Some boys go too far. Some boys will break your heart. But one boy can make you whole.
When Grace meets Ian she’s afraid. Afraid he’ll reject her like the rest of the school, like her own family. After she accuses the town golden boy of rape, everyone turns against Grace. They call her a slut and a liar. But…Ian doesn’t. He’s funny and kind with secrets of his own.
But how do you trust the best friend of the boy who raped you? How do you believe in love?
A gut-wrenching, powerful love story told from alternating points of view by the acclaimed author of Send.
I randomly requested this from NetGalley…and wow am I glad I did!
The writing is really good! It’s easy to read and very relatable. It’s dual narrated by Grace and Ian and their voices are both really clear and different. I can’t even pick a favourite! Both of them made me angry at times, but they were struggling to find what’s right and what’s wrong and their journeys really captured my attention.
THERE ARE PARENTS IN THIS BOOK! Yes! This is a thing of great excitement! I love it when YA books include the parents. Grace’s mum is so supportive of her and there for her whenever she has a panic attack or needs to talk. Ian’s dad yells at him and grounds him, but he’s still 100% there for Ian and shows his love. This actually gives room for both Grace AND Ian to talk to their parents about deep and pressing issues. I’m so happy about that! I know not all parents are there for their teens, but a lot of the time they are! I love that Some Boys isn’t advocating shutting parents out.
It really dives into the tough topics of rape and bullying and disrespect.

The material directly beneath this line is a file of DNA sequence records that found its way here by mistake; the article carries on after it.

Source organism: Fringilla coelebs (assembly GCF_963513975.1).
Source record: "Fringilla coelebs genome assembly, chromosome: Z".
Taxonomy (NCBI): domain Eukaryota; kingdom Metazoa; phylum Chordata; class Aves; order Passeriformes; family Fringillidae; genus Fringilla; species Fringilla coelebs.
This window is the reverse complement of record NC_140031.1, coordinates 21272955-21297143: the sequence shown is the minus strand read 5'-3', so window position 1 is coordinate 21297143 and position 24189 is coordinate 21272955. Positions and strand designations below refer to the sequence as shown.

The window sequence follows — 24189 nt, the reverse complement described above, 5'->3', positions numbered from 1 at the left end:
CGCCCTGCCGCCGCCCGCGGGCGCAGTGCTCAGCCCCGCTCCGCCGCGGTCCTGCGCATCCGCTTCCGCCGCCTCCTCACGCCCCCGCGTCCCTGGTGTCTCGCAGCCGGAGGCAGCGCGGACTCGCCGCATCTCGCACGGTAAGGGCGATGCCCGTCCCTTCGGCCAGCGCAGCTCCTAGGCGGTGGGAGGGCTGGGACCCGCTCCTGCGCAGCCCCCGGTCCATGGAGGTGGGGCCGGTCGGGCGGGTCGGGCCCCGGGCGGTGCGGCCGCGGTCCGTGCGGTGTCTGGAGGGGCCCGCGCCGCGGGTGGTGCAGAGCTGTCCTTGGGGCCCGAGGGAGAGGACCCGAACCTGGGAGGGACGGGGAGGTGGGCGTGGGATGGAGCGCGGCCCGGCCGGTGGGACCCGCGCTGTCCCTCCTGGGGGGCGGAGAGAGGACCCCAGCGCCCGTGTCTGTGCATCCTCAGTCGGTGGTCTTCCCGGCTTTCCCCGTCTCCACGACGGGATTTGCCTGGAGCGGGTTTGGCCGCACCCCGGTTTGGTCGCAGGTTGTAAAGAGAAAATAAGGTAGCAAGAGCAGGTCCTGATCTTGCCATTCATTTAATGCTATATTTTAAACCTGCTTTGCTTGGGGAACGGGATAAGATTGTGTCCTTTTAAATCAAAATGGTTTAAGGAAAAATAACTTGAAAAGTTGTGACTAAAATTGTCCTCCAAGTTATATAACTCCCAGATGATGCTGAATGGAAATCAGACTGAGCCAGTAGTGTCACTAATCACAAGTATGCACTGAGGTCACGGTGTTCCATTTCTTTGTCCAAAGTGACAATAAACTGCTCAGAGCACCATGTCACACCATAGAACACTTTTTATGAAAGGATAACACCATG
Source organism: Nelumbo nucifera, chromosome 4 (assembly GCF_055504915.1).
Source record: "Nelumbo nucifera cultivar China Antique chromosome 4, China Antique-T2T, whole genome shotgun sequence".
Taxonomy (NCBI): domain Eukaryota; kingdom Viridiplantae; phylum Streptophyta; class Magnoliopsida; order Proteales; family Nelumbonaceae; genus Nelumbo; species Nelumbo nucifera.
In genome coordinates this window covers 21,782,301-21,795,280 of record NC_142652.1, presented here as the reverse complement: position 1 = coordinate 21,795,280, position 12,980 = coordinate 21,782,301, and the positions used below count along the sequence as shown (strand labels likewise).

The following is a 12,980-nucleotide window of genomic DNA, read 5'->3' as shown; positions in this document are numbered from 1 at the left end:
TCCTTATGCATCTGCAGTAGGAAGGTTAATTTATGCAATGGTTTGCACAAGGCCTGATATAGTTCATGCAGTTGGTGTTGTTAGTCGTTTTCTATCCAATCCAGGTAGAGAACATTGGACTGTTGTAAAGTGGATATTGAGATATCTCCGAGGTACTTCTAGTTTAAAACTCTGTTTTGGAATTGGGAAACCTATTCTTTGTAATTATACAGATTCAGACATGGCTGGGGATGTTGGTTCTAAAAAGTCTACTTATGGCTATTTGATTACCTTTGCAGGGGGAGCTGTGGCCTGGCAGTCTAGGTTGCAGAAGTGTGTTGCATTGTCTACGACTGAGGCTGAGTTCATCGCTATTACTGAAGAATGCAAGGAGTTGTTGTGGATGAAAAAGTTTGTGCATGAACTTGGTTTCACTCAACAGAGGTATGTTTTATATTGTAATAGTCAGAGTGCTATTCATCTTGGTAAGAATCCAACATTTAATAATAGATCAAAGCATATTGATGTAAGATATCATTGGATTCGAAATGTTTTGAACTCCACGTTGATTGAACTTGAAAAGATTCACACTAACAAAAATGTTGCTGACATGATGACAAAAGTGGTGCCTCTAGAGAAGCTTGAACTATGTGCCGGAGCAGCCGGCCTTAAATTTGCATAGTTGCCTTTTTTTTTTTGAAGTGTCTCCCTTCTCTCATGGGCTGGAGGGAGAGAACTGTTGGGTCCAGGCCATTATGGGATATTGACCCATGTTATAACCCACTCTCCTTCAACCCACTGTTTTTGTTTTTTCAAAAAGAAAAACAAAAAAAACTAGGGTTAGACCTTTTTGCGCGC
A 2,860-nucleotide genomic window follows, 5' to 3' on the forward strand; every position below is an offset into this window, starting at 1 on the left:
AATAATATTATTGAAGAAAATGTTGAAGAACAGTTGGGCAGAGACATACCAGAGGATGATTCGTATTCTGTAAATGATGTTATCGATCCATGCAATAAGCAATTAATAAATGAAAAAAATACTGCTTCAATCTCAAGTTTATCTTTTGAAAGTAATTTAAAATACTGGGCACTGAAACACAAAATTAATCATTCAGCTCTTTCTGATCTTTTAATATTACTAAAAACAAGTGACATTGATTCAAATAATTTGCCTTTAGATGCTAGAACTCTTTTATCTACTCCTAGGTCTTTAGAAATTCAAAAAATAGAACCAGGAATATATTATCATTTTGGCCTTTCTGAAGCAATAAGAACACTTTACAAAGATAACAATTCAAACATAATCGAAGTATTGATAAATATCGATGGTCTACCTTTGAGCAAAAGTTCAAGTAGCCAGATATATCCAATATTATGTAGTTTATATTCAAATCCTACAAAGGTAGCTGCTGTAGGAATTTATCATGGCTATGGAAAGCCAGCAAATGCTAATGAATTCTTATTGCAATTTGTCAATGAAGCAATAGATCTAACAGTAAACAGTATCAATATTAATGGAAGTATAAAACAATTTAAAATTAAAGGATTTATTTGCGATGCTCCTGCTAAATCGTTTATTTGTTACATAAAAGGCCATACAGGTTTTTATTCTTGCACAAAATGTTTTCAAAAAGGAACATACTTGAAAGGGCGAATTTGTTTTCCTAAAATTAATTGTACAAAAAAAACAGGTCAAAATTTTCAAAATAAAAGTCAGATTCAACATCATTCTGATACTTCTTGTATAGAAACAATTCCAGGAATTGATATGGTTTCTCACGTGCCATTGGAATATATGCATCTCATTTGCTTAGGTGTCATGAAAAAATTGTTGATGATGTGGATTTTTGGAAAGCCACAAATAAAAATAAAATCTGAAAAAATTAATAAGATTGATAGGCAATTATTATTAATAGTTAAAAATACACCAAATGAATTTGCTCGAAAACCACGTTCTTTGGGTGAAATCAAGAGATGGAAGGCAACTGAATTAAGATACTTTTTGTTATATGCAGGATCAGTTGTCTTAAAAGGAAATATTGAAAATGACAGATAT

People can be so disrespectful and it’s sickening.
It also has this quote:
“Whoa, back up. Are you calling me a rapist?”
“You’re a guy, right?”
Jenson puts his hands on his hips. “Yeah. So?”
“Everybody knows one look at a female body sends a guy’s hormones surging, and your weak little bodies just can’t handle it. And then you do things you regret but blame it all on the girls.”
As for passive-bullying? This quote:
Grace: “Every guy in school feels so justified calling me a slut.”
Ian: “I never called you that.”
Grace: “Really? Not once? That’s great, Ian, but what did you do when your friends said it?”
You can bully by doing nothing. I’m glad Some Boys called us out on this too.
Also it addresses the issue of: girls do not need a boy to save them.
WELL. HALLELUJAH. SOMEONE SAID IT.
“Hell, you don’t need a hero. You just save yourself. You know what you do need, Grace?”
She spreads her hands apart, shakes her head.
“You need a guy who gets you.”
It makes me sad when books make it seem like the only way to be happy is to have a boy/girlfriend. Actually, other people can’t make you happy. You need to make you happy. If you hinge your life on someone, what happens if they let you down? You lose it.
But a few things made me less-than-happy.
– The fact that 40 days after she was raped and still having horrible panic attacks all the time, Grace even opened up to Ian and they kissed. Um… I think that’s way too soon.
– The ending was SO clean and sweet. Smushy, but not realistic. Hey, don’t get me wrong! “Happily ever afters” are super sweet. But every single lose end being tied up satisfactorily?
– There were a lot of convenient plot twists.
– It bordered on preaching at times. I preferred it when the themes were subtle and made me think, but at the end it was more slapping them in my face. Which I’m opposed to, weird, I know.
I’m really glad this book exists, though. It hit some tricky topics, and I think it did them justice.